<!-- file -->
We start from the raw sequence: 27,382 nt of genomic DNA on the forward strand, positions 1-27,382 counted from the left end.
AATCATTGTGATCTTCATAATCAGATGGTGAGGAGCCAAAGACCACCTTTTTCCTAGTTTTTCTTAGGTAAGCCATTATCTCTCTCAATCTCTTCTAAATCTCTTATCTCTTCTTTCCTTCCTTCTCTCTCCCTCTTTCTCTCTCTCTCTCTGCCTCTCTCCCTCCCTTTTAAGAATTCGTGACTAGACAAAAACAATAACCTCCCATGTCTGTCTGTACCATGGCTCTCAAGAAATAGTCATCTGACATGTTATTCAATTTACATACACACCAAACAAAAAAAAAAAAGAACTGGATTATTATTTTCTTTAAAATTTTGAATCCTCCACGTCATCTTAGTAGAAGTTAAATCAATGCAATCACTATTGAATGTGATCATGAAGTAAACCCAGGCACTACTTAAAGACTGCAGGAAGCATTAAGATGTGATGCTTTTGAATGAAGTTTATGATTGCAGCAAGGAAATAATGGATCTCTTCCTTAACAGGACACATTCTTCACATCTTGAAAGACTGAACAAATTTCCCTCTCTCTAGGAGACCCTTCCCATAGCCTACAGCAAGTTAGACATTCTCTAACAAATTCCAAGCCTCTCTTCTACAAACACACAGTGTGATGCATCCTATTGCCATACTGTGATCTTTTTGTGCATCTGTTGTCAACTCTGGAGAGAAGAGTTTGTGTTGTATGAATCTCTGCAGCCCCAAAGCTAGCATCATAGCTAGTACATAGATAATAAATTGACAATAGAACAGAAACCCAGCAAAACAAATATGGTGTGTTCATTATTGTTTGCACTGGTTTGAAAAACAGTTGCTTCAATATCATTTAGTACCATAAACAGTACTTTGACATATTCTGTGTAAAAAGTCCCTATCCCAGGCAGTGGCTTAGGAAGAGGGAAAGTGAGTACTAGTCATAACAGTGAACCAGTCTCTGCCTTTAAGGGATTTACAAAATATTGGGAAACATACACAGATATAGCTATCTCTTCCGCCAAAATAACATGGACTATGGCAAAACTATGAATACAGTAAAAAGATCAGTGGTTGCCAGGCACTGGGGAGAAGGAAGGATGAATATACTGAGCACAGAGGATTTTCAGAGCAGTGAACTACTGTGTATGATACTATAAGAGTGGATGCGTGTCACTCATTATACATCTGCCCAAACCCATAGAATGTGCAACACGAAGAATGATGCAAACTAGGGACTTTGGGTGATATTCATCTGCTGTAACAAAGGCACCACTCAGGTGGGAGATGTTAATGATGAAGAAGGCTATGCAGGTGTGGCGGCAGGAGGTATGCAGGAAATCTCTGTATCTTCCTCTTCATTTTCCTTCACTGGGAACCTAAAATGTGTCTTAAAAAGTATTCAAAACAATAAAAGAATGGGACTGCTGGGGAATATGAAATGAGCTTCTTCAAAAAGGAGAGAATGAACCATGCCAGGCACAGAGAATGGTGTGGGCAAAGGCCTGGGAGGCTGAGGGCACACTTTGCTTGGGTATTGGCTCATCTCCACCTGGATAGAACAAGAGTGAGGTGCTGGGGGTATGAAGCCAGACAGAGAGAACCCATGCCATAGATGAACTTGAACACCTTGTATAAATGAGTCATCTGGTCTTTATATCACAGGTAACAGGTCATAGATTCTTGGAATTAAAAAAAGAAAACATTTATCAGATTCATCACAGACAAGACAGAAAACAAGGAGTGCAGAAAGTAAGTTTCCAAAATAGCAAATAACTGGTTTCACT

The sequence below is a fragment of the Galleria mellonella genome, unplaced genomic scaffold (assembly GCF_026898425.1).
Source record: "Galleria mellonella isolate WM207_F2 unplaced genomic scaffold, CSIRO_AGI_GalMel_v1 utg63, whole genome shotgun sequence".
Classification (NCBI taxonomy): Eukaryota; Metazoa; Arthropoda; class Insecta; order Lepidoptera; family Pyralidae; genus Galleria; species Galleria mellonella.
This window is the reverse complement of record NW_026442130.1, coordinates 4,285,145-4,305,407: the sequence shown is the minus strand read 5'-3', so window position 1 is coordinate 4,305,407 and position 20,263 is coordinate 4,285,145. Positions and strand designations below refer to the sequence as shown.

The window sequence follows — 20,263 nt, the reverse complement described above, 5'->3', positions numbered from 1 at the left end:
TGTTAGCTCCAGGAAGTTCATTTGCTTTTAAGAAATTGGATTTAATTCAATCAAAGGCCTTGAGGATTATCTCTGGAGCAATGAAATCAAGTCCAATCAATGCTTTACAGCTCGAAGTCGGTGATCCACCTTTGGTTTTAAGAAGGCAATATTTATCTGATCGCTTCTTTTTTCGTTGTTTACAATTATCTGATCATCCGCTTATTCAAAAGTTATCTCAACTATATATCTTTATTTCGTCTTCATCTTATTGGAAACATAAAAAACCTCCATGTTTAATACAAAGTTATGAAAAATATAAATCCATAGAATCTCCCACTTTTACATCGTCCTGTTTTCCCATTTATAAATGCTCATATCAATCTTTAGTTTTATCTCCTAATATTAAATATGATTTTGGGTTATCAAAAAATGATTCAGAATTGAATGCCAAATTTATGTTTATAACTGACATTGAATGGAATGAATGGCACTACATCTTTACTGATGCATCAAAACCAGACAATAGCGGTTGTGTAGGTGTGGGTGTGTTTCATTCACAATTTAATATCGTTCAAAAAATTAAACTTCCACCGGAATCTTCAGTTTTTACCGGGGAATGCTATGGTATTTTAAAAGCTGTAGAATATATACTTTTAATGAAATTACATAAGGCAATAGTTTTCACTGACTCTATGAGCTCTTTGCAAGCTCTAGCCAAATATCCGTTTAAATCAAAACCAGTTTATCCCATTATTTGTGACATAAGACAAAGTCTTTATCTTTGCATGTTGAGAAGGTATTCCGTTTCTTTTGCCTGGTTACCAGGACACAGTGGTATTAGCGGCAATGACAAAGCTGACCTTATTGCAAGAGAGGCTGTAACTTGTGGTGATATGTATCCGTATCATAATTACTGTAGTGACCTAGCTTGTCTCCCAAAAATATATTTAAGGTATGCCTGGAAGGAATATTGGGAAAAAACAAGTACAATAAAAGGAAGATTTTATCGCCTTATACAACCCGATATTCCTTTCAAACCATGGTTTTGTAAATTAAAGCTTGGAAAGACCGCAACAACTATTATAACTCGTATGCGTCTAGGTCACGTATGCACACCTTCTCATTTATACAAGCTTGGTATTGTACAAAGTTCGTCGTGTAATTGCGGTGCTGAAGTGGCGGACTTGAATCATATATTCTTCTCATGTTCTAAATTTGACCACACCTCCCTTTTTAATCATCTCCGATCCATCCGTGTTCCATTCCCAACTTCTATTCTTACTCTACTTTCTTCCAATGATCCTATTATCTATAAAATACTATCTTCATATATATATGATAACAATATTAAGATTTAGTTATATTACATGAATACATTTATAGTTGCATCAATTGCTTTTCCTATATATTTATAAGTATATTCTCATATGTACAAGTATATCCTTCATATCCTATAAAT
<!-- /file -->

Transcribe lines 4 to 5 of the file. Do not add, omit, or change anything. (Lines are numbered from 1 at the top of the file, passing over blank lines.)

Source record: "Galleria mellonella isolate WM207_F2 unplaced genomic scaffold, CSIRO_AGI_GalMel_v1 utg63, whole genome shotgun sequence".
Classification (NCBI taxonomy): Eukaryota; Metazoa; Arthropoda; class Insecta; order Lepidoptera; family Pyralidae; genus Galleria; species Galleria mellonella.